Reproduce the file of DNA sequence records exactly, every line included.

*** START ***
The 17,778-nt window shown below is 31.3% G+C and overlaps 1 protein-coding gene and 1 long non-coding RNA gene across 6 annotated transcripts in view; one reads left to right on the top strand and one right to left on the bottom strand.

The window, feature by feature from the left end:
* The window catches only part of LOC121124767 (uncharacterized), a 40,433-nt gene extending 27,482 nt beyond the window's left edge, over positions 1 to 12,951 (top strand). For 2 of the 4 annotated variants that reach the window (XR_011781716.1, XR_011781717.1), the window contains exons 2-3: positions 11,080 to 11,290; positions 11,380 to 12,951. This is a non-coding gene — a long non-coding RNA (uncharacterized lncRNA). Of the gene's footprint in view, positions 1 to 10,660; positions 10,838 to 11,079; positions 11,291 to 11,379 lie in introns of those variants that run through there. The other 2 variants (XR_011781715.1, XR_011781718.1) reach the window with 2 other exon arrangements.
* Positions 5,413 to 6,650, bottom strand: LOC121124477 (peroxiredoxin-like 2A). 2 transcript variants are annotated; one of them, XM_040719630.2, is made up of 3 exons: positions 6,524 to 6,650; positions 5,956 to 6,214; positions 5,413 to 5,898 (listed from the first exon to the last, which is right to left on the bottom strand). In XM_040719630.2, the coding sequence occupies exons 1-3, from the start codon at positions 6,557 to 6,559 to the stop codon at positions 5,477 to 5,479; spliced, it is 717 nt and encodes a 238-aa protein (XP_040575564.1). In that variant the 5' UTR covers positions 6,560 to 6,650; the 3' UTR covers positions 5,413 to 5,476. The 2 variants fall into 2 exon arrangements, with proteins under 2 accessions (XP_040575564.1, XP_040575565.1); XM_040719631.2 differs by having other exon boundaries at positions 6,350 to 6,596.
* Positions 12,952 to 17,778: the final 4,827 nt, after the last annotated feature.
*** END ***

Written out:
The 17,778-nt window shown below is 31.3% G+C and overlaps 1 protein-coding gene and 1 long non-coding RNA gene across 6 annotated transcripts in view; one reads left to right on the top strand and one right to left on the bottom strand.

The window, feature by feature from the left end:
* The window catches only part of LOC121124767 (uncharacterized), a 40,433-nt gene extending 27,482 nt beyond the window's left edge, over positions 1 to 12,951 (top strand). For 2 of the 4 annotated variants that reach the window (XR_011781716.1, XR_011781717.1), the window contains exons 2-3: positions 11,080 to 11,290; positions 11,380 to 12,951. This is a non-coding gene — a long non-coding RNA (uncharacterized lncRNA). Of the gene's footprint in view, positions 1 to 10,660; positions 10,838 to 11,079; positions 11,291 to 11,379 lie in introns of those variants that run through there. The other 2 variants (XR_011781715.1, XR_011781718.1) reach the window with 2 other exon arrangements.
* Positions 5,413 to 6,650, bottom strand: LOC121124477 (peroxiredoxin-like 2A). 2 transcript variants are annotated; one of them, XM_040719630.2, is made up of 3 exons: positions 6,524 to 6,650; positions 5,956 to 6,214; positions 5,413 to 5,898 (listed from the first exon to the last, which is right to left on the bottom strand). In XM_040719630.2, the coding sequence occupies exons 1-3, from the start codon at positions 6,557 to 6,559 to the stop codon at positions 5,477 to 5,479; spliced, it is 717 nt and encodes a 238-aa protein (XP_040575564.1). In that variant the 5' UTR covers positions 6,560 to 6,650; the 3' UTR covers positions 5,413 to 5,476. The 2 variants fall into 2 exon arrangements, with proteins under 2 accessions (XP_040575564.1, XP_040575565.1); XM_040719631.2 differs by having other exon boundaries at positions 6,350 to 6,596.
* Positions 12,952 to 17,778: the final 4,827 nt, after the last annotated feature.